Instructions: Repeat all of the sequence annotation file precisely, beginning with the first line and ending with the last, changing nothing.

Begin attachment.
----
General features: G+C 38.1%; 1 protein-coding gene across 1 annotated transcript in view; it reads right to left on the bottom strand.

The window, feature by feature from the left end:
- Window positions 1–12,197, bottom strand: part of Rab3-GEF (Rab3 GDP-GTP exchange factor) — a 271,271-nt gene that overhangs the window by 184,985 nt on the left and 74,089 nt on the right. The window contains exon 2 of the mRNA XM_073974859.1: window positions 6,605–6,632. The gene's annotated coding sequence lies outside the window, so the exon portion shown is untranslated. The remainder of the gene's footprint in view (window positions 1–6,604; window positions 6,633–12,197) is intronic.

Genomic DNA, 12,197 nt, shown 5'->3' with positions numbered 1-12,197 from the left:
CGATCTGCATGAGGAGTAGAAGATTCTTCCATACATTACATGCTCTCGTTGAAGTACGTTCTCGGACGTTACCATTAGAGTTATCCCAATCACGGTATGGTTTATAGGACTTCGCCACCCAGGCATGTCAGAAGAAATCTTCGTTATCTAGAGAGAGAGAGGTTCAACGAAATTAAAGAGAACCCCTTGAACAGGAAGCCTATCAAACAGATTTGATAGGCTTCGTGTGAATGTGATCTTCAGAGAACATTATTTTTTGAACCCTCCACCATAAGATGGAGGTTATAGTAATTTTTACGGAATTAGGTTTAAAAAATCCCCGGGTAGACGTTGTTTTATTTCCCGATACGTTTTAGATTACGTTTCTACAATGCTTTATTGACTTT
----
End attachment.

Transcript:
General features: G+C 38.1%; 1 protein-coding gene across 1 annotated transcript in view; it reads right to left on the bottom strand.

The window, feature by feature from the left end:
- Window positions 1–12,197, bottom strand: part of Rab3-GEF (Rab3 GDP-GTP exchange factor) — a 271,271-nt gene that overhangs the window by 184,985 nt on the left and 74,089 nt on the right. The window contains exon 2 of the mRNA XM_073974859.1: window positions 6,605–6,632. The gene's annotated coding sequence lies outside the window, so the exon portion shown is untranslated. The remainder of the gene's footprint in view (window positions 1–6,604; window positions 6,633–12,197) is intronic.

Genomic DNA, 12,197 nt, shown 5'->3' with positions numbered 1-12,197 from the left:
CGATCTGCATGAGGAGTAGAAGATTCTTCCATACATTACATGCTCTCGTTGAAGTACGTTCTCGGACGTTACCATTAGAGTTATCCCAATCACGGTATGGTTTATAGGACTTCGCCACCCAGGCATGTCAGAAGAAATCTTCGTTATCTAGAGAGAGAGAGGTTCAACGAAATTAAAGAGAACCCCTTGAACAGGAAGCCTATCAAACAGATTTGATAGGCTTCGTGTGAATGTGATCTTCAGAGAACATTATTTTTTGAACCCTCCACCATAAGATGGAGGTTATAGTAATTTTTACGGAATTAGGTTTAAAAAATCCCCGGGTAGACGTTGTTTTATTTCCCGATACGTTTTAGATTACGTTTCTACAATGCTTTATTGACTTT